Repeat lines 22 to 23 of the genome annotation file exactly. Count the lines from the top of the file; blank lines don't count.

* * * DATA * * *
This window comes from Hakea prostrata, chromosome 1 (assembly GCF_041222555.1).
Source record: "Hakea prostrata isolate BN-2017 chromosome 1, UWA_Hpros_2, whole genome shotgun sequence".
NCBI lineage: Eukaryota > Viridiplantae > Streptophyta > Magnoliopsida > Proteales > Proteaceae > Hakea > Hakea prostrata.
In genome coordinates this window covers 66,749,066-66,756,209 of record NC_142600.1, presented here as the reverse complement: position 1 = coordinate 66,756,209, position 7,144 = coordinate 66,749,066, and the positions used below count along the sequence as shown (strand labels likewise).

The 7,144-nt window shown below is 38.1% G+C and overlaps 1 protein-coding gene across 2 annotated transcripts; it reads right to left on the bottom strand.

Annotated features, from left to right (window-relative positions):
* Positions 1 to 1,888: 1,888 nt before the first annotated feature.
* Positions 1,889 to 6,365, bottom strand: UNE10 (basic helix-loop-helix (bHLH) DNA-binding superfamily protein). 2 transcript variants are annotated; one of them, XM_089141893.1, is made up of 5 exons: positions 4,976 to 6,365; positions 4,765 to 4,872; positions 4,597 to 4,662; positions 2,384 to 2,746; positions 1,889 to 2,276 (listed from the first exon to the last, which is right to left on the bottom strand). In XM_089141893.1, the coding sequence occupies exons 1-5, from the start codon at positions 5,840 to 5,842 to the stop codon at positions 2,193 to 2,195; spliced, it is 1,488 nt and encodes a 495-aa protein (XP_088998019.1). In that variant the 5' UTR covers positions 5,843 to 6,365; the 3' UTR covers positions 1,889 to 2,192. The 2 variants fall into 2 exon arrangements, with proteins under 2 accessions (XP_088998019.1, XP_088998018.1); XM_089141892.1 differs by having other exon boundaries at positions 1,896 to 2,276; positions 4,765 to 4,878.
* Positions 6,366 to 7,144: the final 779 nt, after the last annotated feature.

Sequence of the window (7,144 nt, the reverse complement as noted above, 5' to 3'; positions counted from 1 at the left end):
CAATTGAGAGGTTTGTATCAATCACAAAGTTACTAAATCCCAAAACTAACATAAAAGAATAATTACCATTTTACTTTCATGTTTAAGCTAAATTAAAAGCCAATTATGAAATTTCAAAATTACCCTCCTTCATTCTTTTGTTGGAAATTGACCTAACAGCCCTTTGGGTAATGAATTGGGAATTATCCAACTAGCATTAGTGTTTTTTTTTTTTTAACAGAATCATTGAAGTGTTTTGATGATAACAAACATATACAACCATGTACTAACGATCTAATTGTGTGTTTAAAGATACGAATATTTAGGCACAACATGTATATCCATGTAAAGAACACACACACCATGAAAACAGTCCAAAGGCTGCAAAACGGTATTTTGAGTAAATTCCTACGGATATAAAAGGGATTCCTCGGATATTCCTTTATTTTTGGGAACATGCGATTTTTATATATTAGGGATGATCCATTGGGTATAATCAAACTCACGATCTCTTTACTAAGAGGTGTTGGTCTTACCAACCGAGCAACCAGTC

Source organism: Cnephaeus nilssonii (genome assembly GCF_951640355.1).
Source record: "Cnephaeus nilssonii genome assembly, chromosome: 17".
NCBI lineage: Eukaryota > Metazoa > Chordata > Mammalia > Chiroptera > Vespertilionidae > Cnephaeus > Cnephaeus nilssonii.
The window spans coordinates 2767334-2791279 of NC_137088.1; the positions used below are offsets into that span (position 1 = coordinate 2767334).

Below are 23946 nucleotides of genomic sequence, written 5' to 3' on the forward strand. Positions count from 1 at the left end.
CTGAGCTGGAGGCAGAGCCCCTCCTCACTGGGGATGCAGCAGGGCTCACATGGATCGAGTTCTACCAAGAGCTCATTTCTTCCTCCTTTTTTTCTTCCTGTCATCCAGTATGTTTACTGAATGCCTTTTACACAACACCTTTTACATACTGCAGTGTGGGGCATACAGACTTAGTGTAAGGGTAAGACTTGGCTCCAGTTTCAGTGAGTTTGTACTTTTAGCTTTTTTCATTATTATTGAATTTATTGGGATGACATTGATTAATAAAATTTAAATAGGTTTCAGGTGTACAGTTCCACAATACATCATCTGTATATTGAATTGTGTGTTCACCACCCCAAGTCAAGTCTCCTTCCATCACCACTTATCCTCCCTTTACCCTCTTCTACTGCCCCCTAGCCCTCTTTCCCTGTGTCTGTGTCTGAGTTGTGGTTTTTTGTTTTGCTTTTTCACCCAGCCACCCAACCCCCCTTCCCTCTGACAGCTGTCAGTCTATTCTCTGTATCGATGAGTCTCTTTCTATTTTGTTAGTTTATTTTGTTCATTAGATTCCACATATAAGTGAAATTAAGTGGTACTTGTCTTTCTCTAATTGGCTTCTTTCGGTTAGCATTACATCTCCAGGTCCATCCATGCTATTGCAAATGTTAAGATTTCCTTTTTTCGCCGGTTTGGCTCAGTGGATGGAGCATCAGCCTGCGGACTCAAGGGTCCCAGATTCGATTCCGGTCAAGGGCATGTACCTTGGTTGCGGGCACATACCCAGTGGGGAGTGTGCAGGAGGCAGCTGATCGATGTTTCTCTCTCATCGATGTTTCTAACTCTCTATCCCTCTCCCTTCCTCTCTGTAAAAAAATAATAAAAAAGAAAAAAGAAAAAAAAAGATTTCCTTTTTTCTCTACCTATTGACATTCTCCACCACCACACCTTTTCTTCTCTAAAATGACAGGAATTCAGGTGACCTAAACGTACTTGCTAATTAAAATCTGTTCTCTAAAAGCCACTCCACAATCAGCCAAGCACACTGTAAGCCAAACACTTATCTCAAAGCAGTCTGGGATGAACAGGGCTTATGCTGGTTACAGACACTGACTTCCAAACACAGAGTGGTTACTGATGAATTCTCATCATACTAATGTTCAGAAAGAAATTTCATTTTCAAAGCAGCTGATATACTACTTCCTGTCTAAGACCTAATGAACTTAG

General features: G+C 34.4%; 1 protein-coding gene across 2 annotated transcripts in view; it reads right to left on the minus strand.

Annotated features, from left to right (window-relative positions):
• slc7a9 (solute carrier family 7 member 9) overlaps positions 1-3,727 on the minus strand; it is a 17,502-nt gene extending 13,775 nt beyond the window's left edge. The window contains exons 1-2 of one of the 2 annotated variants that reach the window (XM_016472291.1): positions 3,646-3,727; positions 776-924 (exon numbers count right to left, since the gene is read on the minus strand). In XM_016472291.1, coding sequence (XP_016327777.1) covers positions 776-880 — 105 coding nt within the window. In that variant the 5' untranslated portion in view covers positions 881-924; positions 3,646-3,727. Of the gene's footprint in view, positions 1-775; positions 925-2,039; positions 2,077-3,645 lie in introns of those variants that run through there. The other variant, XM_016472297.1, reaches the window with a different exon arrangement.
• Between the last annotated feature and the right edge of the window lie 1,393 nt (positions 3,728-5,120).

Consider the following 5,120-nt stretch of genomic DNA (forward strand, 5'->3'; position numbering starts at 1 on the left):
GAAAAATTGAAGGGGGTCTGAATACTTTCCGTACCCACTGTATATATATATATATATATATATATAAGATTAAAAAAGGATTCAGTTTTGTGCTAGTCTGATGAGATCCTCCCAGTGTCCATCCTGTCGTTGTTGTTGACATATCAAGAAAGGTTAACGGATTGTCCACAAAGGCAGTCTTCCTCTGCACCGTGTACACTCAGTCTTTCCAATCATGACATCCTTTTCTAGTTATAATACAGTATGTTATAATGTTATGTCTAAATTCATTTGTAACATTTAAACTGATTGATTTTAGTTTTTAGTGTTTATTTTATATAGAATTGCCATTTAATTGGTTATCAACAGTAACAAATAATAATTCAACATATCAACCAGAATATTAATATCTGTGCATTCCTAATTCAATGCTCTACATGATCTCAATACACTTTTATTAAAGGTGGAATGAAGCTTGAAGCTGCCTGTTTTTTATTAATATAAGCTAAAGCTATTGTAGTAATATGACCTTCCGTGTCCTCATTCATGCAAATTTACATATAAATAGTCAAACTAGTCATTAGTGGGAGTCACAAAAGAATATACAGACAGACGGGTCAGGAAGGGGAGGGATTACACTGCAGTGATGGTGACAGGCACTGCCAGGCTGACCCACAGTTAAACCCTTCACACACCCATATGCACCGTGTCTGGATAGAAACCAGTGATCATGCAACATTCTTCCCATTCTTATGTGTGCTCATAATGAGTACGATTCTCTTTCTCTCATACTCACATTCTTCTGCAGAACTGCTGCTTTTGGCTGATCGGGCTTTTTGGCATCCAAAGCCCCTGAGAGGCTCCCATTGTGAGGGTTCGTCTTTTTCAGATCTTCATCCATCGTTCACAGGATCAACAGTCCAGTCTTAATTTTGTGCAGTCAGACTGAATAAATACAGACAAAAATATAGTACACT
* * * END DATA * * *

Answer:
Consider the following 5,120-nt stretch of genomic DNA (forward strand, 5'->3'; position numbering starts at 1 on the left):
GAAAAATTGAAGGGGGTCTGAATACTTTCCGTACCCACTGTATATATATATATATATATATATATAAGATTAAAAAAGGATTCAGTTTTGTGCTAGTCTGATGAGATCCTCCCAGTGTCCATCCTGTCGTTGTTGTTGACATATCAAGAAAGGTTAACGGATTGTCCACAAAGGCAGTCTTCCTCTGCACCGTGTACACTCAGTCTTTCCAATCATGACATCCTTTTCTAGTTATAATACAGTATGTTATAATGTTATGTCTAAATTCATTTGTAACATTTAAACTGATTGATTTTAGTTTTTAGTGTTTATTTTATATAGAATTGCCATTTAATTGGTTATCAACAGTAACAAATAATAATTCAACATATCAACCAGAATATTAATATCTGTGCATTCCTAATTCAATGCTCTACATGATCTCAATACACTTTTATTAAAGGTGGAATGAAGCTTGAAGCTGCCTGTTTTTTATTAATATAAGCTAAAGCTATTGTAGTAATATGACCTTCCGTGTCCTCATTCATGCAAATTTACATATAAATAGTCAAACTAGTCATTAGTGGGAGTCACAAAAGAATATACAGACAGACGGGTCAGGAAGGGGAGGGATTACACTGCAGTGATGGTGACAGGCACTGCCAGGCTGACCCACAGTTAAACCCTTCACACACCCATATGCACCGTGTCTGGATAGAAACCAGTGATCATGCAACATTCTTCCCATTCTTATGTGTGCTCATAATGAGTACGATTCTCTTTCTCTCATACTCACATTCTTCTGCAGAACTGCTGCTTTTGGCTGATCGGGCTTTTTGGCATCCAAAGCCCCTGAGAGGCTCCCATTGTGAGGGTTCGTCTTTTTCAGATCTTCATCCATCGTTCACAGGATCAACAGTCCAGTCTTAATTTTGTGCAGTCAGACTGAATAAATACAGACAAAAATATAGTACACT